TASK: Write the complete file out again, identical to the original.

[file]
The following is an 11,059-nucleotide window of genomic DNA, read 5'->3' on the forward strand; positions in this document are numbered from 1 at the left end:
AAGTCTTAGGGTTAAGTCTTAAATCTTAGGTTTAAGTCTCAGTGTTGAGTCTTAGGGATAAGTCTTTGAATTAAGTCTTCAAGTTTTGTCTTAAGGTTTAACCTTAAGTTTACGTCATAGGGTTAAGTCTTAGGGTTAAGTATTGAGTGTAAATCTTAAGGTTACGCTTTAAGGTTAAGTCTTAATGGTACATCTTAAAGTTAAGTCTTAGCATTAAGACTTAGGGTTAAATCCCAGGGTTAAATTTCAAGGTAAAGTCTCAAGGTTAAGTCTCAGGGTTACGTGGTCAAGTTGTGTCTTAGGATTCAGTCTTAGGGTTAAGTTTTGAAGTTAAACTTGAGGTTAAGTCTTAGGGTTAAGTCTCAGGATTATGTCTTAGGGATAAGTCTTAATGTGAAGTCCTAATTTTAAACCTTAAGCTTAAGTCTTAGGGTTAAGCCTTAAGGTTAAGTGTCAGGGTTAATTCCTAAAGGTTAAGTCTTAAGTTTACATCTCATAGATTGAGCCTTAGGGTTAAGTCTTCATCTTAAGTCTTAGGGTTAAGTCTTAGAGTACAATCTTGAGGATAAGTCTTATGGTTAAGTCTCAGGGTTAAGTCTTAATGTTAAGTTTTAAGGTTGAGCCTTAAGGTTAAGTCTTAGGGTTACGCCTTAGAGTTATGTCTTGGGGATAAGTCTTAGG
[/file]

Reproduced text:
The following is an 11,059-nucleotide window of genomic DNA, read 5'->3' on the forward strand; positions in this document are numbered from 1 at the left end:
AAGTCTTAGGGTTAAGTCTTAAATCTTAGGTTTAAGTCTCAGTGTTGAGTCTTAGGGATAAGTCTTTGAATTAAGTCTTCAAGTTTTGTCTTAAGGTTTAACCTTAAGTTTACGTCATAGGGTTAAGTCTTAGGGTTAAGTATTGAGTGTAAATCTTAAGGTTACGCTTTAAGGTTAAGTCTTAATGGTACATCTTAAAGTTAAGTCTTAGCATTAAGACTTAGGGTTAAATCCCAGGGTTAAATTTCAAGGTAAAGTCTCAAGGTTAAGTCTCAGGGTTACGTGGTCAAGTTGTGTCTTAGGATTCAGTCTTAGGGTTAAGTTTTGAAGTTAAACTTGAGGTTAAGTCTTAGGGTTAAGTCTCAGGATTATGTCTTAGGGATAAGTCTTAATGTGAAGTCCTAATTTTAAACCTTAAGCTTAAGTCTTAGGGTTAAGCCTTAAGGTTAAGTGTCAGGGTTAATTCCTAAAGGTTAAGTCTTAAGTTTACATCTCATAGATTGAGCCTTAGGGTTAAGTCTTCATCTTAAGTCTTAGGGTTAAGTCTTAGAGTACAATCTTGAGGATAAGTCTTATGGTTAAGTCTCAGGGTTAAGTCTTAATGTTAAGTTTTAAGGTTGAGCCTTAAGGTTAAGTCTTAGGGTTACGCCTTAGAGTTATGTCTTGGGGATAAGTCTTAGG